Virtually every other kind of drug is found at the centre, from illicit substances such as cocaine to potent, controlled pharmaceuticals such as fentanyl.
"It's almost seasonal," Mr Singh said. "When it's summer and there lots of music festivals on, there's an increase in MDMA. Believe it or not, Christmas is our busiest time.
"Things like cannabis are year-round. We're seeing a lot of cocaine lately. It varies."
If officials make a large seizure - such as the discovery last month of 750kg of ice in putrid, rotting cowhides in a shipping container - there's usually a flow-on effect.
Border Force officials know that on the back of that, there will likely be an increase in attempts to import drugs in the mail.
DARK WEB CHANGING TACTICS
Sellers on the dark web tend to operate in a similar fashion to legal and above board e-commerce retailers.
They have slick-looking sites, contained on marketplaces on a part of the internet not indexed by search engines and usually accessed via anonymous and encrypted authorisation, selling all kinds of items.
You can buy personal quantities of cocaine, ecstasy, marijuana or MDMA, performance-enhancing drugs like steroids and controlled opioids like fentanyl.
"The dark web stuff has increased the amount of small quantity items coming through. It's opened up for everyone," Mr Singh said.
"Previously, people would import (large quantities) and distribute within communities. People now have the option of staying in their own homes and buying individual (quantities) for themselves."
Some sellers mimic legit retailers to the extent they seize substances that are found to contain invoices. Some "products" are branded in specially designed packaging.
Vendors encourage user ratings, similar to marketplaces like eBay, and some even offer returns policies if buyers aren't satisfied.
"It's almost like an online shop for illegal items," Mr Singh said.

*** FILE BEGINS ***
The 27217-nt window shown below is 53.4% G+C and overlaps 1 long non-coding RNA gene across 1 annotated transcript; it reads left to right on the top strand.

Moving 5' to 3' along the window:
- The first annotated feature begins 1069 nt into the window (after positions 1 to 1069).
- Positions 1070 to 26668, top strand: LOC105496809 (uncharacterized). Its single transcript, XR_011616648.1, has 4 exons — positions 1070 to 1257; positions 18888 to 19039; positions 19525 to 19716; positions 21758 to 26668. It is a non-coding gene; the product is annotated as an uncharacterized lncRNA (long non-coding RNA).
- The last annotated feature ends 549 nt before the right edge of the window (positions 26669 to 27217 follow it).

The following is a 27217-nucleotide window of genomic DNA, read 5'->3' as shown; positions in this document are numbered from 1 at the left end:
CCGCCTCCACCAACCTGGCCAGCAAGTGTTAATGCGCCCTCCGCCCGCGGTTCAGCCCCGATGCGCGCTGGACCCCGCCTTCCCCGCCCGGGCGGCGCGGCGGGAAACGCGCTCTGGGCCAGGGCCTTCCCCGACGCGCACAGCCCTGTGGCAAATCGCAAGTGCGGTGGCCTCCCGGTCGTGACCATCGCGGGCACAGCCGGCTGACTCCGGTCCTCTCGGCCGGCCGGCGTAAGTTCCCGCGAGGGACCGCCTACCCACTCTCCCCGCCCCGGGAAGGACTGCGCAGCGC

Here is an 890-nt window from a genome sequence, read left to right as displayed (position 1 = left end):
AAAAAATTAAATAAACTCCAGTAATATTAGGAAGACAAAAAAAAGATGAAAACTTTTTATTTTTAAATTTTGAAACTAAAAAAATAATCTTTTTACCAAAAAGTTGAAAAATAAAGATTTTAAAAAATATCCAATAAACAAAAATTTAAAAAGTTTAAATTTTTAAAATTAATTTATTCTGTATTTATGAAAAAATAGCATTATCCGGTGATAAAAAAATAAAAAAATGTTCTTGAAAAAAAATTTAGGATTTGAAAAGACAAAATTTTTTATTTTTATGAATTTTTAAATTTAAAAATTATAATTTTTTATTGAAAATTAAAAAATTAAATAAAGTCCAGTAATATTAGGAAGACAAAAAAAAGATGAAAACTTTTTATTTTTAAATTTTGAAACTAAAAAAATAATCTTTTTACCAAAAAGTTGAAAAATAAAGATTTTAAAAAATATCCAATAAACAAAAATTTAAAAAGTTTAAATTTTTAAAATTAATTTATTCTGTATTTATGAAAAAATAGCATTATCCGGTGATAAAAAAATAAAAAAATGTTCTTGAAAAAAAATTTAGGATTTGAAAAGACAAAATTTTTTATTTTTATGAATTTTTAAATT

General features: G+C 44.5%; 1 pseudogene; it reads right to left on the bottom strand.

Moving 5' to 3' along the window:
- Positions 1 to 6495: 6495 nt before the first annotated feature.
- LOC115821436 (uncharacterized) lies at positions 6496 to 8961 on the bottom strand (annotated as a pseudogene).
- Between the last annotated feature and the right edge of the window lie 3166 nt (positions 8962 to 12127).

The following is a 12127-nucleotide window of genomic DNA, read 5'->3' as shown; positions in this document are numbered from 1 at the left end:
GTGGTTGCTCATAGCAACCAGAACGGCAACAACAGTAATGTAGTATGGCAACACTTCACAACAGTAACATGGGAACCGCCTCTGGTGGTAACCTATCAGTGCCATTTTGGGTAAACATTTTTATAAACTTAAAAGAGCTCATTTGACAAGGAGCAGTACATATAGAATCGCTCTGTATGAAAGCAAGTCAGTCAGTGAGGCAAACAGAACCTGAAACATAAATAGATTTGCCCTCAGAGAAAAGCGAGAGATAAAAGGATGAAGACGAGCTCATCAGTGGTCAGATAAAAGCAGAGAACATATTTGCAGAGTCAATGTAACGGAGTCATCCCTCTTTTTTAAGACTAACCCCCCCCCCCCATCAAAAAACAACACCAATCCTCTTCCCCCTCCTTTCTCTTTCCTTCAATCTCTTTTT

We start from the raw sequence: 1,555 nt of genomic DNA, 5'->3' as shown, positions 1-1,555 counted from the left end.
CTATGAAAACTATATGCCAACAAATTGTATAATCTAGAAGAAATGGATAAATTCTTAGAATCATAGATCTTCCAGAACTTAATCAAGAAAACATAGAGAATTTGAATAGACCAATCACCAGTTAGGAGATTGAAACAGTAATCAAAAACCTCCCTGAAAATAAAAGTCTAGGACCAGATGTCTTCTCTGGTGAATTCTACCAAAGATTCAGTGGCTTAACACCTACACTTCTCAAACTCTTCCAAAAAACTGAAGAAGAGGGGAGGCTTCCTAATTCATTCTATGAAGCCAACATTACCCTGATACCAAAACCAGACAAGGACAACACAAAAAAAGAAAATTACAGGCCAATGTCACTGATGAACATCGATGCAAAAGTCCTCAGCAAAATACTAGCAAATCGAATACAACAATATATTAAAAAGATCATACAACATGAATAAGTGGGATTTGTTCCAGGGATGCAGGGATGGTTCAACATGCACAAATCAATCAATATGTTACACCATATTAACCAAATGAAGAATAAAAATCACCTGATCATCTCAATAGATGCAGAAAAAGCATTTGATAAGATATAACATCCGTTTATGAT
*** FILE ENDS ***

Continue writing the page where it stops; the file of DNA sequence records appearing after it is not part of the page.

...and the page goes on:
"It's rarely concealed. It's kind of taken away the chance for us to have some fun by pulling apart a teddy bear with MDMA hidden inside. A lot of it is just in an envelope."
Dark web usage is extremely high in Australia - we rank second in the world behind the Netherlands when it comes to activity.
Detections of drugs mailed to Australia have risen each year, due to a combination of Border Force officers getting better at detecting items, as well as an increase in the volume of drugs being imported.
"Every day, we find narcotics," Mr Singh said. "I would say (to those considering buying), don't be silly. You will get caught. We will find those items and even if your real name isn't on the item, we have many other ways of tracking you down."
Although, he admits some imported substances will inevitable slip through.
Federal Assistant Customs Minister Jason Wood said the skill of Border Force officers was incredible to see in action.
And while news.com.au was shown a number of detection methods, Mr Wood said there were technologies in use that weren't disclosed to the public.
"I can't go into specifics obviously but some of the detection technologies that are available are very advanced and make it easier to find prohibited substances," he said.
"I'm working with closely with Border Force to get the next phase of what we can do."